You ever have one of those days, where you are happily using your Linux laptop, shut it down for transportation, then fire it up and it just doesn’t boot? I’ll admit that I do all sorts of screwy things on my laptop, so this is probably my own fault, but I figured I’d write it up in the hopes that it helps someone else, and to give a couple shout-outs to helpful resources.
I am running a Lenovo Thinkpad T430s with Red Hat Enterprise Linux 6.4 Server. I have a 256GB SSD, which has a 512M boot partition, and the rest is a LUKS encrypted PV, with several LVs for my filesystems.
I booted the laptop and received a black screen with only two words in white on it:
Yep, that’s it, nothing more. Guessing that “Error 17” is a GRUB error (confirmed by Google), I grab my trusty RHEL6.4 USB installer (created with livecd-tools), and boot into rescue mode. A quick fdisk -l shows me a perfectly valid partition layout with a single ~5.5GB partition …. wait, that doesn’t seem right.
So, let me go check my partition table backup that I make periodically. Heh, yeah right.
I vaguely recall my drive layout was as I described above in the second paragraph, but how the heck am I suppose to confirm if my data is still in place (please let this be just a corrupt partition table!!!), and then figure out the partition boundaries and reconstruct the table?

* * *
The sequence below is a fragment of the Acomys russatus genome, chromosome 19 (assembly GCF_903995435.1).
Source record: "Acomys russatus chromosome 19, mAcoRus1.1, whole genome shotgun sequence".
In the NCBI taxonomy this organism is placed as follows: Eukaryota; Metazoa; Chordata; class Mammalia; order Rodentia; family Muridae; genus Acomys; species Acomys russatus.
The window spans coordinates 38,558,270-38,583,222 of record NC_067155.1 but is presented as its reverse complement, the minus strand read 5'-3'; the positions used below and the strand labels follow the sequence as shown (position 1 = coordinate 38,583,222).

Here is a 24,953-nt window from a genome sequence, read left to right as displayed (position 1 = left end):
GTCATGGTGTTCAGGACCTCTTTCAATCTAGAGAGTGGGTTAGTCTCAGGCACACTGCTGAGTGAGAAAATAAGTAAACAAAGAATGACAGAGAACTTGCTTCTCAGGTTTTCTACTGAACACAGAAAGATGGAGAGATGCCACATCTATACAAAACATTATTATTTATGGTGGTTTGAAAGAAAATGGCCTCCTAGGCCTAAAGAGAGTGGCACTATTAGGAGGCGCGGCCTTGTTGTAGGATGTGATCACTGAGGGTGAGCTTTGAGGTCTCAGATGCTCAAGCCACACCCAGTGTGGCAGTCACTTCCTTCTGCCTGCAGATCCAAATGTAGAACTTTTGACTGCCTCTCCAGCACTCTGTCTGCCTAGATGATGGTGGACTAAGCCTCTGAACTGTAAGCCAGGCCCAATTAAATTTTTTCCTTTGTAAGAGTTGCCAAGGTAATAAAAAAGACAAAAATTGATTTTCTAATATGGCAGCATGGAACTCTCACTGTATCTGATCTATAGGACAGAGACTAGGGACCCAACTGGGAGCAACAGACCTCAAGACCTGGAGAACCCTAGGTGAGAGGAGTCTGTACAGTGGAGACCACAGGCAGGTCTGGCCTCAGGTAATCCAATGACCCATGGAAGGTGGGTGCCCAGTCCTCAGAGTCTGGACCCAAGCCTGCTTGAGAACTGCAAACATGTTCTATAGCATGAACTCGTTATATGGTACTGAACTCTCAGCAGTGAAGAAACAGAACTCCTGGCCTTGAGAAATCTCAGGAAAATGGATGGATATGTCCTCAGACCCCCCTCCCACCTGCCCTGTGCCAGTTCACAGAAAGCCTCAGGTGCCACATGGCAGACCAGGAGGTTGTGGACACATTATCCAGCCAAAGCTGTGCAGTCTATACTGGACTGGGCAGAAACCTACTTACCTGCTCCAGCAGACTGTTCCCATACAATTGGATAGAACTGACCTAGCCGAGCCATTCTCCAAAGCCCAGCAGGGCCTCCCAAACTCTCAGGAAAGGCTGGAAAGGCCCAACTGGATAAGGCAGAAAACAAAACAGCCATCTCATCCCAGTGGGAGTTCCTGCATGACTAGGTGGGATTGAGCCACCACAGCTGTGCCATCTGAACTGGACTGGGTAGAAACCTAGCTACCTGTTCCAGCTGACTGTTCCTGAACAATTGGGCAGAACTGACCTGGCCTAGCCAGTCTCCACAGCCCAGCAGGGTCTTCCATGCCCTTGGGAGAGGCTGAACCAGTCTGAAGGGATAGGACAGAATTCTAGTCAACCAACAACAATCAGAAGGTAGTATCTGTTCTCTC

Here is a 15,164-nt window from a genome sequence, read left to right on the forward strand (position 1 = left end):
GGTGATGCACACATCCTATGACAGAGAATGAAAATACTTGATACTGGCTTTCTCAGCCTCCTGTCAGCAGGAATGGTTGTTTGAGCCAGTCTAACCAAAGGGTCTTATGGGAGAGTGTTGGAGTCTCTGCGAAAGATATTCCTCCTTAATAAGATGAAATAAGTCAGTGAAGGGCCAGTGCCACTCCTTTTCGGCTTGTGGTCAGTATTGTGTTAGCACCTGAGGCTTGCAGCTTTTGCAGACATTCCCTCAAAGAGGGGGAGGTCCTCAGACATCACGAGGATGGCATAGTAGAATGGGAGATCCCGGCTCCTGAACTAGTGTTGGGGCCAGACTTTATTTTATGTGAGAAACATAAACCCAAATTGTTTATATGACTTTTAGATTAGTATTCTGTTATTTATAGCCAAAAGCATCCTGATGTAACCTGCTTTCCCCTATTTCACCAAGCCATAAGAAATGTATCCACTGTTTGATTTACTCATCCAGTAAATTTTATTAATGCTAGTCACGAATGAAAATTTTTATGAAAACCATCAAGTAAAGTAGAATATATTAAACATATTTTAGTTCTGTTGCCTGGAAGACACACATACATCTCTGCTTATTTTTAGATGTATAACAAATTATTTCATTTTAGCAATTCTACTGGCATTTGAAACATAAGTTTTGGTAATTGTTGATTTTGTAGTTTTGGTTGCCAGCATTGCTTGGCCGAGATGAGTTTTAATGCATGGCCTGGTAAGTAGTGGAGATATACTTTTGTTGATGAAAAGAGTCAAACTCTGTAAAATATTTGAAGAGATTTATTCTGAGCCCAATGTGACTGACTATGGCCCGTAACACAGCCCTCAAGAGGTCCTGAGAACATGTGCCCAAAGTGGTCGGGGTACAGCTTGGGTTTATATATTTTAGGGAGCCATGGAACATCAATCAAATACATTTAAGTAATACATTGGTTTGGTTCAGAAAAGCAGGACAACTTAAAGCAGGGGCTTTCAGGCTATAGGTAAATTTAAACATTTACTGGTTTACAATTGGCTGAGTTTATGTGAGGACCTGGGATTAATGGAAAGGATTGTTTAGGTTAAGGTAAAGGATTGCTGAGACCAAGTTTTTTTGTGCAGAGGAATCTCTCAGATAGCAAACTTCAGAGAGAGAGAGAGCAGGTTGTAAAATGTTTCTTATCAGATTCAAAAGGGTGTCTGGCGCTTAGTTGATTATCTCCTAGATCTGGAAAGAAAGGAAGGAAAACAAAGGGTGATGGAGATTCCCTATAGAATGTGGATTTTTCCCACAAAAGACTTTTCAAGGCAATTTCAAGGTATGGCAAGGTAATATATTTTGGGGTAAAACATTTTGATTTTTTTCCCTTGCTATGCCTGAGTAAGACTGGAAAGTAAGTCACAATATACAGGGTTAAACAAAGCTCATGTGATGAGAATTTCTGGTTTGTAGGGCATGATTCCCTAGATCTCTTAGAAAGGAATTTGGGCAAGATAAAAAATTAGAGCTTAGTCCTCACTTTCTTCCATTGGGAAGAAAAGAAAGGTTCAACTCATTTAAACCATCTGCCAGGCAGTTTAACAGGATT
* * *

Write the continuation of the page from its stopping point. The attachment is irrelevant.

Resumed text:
Googling brought me to a posting on Dedoimedo, which pointed me to the awesome TestDisk utility by CGSecurity. I grabbed the Linux x86_64 binary package provided by the site, and followed the CGSecurity TestDisk instructions to analyze my disk. Sure enough, it found the first partition 512MB, and then a second 2MB partition. I read a little about how TestDisk works, looking for signatures for ext2,ext3,ext4,FAT, btrfs, etc., so I understood that it found my first partition which was ext4, but it didn’t know what to do with my LUKS partition. I was pretty sure that the first one was correct, though, so I went ahead and let TestDisk write a new partition table.
Then I fired up fdisk -cu , and deleted the 2nd partition, then recreated it starting at the sector following the first partition, and extending to the last sector on the disk. I was pretty certain that I had used the rest of the disk …. but still added a healthy dose of finger-crossing.
I wrote the disk partition out, rebooted into rescue mode again, found my way to a shell, and attempted to mount the first partition – success!
Next, I proceeded stepwise to access the second partition:
#> cryptsetup isLuks /dev/sda2 #First, test to make sure this is recognized as a LUKS device -- it was! #> cryptsetup luksOpen /dev/sda2 foo #Open the LUKS encrypted device as new device "foo" #> pvs #Scan for LVM PVs, which foo should be -- and it was found! #> vgchange -ay #Activate all LVM VGs on discovered PVs -- and my VG was found! #> lvs #Scan for LVM LVs -- and mine were found
At this point, I mounted my home LV, and was able to take a backup. Feeling brave, I gave the laptop a reboot, and everything is running as before.
So, thank you to Dedoimedo for pointing me towards TestDisk, and thank you to CGSecurity for the great tool!
2 thoughts on “Recover a Corrupted Partition Table”
So…. how do we do this, so we don’t end up like you !!!???
” let me go check my partition table backup that I make periodically”
#> fdisk -cul /dev/sd?